Do you think that they trimmed the palisade at ground level to make it look environmentally 'invisible' ?

I think its time for me to 'take my hat off' to you academics and retire by the fire as there is no way I could have dreamed at coming up with such a brilliant observational hypothesis.

Wow.... and these me thinking that there's no post holes and it was a natural formation, let alone that palisades are built on top of the ground if not banks to maximise height...what an idiot I am!!

RJL

PS do you think it could also be used to keep the Koi Carp separate from the Angelfish?

BRIAN JOHN said...

I don't agree with Robert on very much, but I have to say that I raised my eyebrows when I read that the pits or hollows in the bottom of the trench were thought to have been post holes. Now why on earth would one want to put up a line of vertical posts in the bottom of a trench? The only thing I can think of is that if the poles or posts were supposed to have been very long -- maybe 5-10m in length -- then there may not have been sufficient stability in pits dug in the broken chalk detritus near the surface ..... so they had to dig into the solid chalk beneath, so as to stop the posts from toppling over. What do the archaeo boys and girls think?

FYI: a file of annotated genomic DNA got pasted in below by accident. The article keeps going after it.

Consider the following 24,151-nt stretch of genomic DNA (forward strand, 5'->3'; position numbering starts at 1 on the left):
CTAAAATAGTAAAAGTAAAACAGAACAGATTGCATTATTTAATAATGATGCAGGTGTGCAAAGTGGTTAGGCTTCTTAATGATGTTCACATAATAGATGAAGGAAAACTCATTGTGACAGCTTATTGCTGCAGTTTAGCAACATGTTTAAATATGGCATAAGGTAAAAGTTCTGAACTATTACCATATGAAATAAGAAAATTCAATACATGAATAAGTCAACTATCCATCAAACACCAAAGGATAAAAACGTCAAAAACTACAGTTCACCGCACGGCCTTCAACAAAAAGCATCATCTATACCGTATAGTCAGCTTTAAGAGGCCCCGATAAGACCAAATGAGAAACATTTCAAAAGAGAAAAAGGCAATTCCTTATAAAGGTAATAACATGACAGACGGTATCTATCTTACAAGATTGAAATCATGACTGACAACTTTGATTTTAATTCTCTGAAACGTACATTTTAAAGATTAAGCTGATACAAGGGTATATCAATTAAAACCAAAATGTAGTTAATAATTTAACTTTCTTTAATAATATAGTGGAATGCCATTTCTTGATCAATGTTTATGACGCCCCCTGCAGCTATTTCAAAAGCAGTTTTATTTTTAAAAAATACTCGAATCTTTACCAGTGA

Geo Cur said...

RJL , keep your hat on , does it explain your barber's lack of "shear genius " ?
It was a " suggestion" , by some members of those digging a short section the ditch ,it wasn't apparent elsewhere and may have had some other more obvious explanation .It certainly hasn't been mentioned since .

Constantinos Ragazas said...

Robert,

If the ditch within the ditch was made by water, why couldn't the ditch be made by water? And if the ditch at Stonehenge Cursus was made by water, why couldn't the ditch at Stonehenge be made by water?

Question: Where did this water come from?
Answer: ICE!

Kostas

BRIAN JOHN said...

Robert

Post rejected -- that's enough nonsense to be going on with.

Anonymous said...

Seems like most contributors (in % of total content terms at any rate, are losing the Thread and may have lost the Plot (or trench). Nevertheless i take my hat off to you all.

Melvyn Bragg